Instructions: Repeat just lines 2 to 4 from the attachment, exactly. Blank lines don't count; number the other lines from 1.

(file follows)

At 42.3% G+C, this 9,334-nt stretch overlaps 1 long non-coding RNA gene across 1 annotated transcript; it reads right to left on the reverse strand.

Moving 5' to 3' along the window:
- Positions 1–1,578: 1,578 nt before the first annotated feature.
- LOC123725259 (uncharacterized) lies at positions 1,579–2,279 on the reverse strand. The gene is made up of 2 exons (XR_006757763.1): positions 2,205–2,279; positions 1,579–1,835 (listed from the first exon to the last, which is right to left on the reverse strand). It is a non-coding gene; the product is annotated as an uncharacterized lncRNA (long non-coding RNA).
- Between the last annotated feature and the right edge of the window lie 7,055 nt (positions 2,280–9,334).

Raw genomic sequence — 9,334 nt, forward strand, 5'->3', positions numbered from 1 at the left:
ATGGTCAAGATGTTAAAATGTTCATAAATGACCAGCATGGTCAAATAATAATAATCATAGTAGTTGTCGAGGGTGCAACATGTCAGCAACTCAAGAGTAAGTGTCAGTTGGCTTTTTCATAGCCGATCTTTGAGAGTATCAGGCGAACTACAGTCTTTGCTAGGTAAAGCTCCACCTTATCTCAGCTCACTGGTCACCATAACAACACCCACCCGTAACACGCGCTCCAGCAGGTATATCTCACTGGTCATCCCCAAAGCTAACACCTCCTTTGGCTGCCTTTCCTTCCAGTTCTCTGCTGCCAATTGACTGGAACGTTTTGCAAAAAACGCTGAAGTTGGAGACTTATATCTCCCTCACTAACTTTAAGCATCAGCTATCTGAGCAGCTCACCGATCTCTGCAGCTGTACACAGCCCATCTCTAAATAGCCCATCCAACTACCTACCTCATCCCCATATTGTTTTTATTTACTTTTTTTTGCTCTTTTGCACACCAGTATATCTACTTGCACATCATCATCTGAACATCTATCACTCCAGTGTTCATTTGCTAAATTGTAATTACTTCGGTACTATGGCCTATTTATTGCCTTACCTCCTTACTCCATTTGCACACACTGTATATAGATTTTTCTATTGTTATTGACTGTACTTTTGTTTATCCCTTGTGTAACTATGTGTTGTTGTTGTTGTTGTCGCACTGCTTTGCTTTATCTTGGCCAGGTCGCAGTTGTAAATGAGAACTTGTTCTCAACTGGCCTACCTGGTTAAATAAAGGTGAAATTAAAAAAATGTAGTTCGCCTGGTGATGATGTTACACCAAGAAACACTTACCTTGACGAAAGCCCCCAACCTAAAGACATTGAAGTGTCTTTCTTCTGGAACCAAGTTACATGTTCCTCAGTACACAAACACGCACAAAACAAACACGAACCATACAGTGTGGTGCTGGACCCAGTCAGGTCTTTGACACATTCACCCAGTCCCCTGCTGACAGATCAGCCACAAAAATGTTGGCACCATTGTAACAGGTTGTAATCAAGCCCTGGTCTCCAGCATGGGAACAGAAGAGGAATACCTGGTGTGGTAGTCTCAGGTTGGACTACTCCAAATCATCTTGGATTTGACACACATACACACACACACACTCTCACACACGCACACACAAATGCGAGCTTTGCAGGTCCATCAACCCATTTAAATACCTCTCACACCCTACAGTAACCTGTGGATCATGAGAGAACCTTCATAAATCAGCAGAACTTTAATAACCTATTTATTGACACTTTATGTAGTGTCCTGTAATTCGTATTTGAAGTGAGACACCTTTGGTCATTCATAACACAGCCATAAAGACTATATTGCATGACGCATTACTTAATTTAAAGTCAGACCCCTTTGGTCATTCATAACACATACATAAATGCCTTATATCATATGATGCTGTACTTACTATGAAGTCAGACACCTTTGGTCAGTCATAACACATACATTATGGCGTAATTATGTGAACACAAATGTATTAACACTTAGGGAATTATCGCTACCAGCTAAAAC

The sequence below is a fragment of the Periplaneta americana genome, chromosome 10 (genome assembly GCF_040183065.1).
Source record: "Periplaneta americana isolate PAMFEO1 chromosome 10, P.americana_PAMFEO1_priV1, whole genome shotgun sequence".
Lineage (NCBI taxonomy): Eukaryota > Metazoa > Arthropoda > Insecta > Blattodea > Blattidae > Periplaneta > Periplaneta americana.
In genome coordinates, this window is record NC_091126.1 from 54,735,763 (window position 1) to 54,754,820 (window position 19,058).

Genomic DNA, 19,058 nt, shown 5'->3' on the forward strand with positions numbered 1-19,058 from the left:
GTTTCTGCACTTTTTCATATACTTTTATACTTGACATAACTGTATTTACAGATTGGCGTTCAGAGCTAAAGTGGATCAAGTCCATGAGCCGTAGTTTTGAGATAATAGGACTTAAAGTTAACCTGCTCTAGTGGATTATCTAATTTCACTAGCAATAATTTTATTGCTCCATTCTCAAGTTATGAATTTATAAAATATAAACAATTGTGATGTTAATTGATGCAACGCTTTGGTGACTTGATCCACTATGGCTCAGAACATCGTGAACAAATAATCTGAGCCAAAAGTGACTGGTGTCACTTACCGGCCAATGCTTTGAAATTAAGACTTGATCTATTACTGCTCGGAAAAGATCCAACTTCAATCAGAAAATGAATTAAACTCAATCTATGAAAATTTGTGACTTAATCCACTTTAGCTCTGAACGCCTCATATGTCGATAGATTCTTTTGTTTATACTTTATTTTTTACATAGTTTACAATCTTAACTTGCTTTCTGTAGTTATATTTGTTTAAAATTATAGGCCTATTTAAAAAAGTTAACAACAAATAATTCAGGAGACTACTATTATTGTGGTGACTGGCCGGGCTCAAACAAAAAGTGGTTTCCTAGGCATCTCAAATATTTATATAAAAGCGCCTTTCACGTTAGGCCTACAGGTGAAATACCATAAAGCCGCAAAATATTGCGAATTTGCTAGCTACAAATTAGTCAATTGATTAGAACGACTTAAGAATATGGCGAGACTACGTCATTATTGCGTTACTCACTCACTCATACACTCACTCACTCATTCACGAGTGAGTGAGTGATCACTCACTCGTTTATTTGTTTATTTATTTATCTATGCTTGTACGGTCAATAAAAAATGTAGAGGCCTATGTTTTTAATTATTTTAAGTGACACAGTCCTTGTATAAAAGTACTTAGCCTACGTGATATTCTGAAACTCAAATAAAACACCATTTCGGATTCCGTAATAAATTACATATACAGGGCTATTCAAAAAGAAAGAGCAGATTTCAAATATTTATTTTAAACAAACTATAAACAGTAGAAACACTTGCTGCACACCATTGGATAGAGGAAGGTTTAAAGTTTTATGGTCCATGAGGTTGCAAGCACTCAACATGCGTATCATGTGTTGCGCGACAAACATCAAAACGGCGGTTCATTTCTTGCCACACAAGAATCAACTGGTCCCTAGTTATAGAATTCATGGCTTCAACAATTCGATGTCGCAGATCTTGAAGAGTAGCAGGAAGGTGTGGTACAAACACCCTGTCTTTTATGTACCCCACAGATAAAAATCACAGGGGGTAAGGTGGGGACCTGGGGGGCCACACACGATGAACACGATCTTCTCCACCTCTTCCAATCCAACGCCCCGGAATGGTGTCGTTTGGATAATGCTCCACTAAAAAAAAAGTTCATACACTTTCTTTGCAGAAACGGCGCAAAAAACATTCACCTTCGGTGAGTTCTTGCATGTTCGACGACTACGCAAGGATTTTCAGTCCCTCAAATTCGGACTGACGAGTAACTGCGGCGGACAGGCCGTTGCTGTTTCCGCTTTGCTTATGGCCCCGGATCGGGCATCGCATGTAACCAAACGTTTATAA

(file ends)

Moving 5' to 3' along the window:
- Positions 1–1,578: 1,578 nt before the first annotated feature.
- LOC123725259 (uncharacterized) lies at positions 1,579–2,279 on the reverse strand. The gene is made up of 2 exons (XR_006757763.1): positions 2,205–2,279; positions 1,579–1,835 (listed from the first exon to the last, which is right to left on the reverse strand). It is a non-coding gene; the product is annotated as an uncharacterized lncRNA (long non-coding RNA).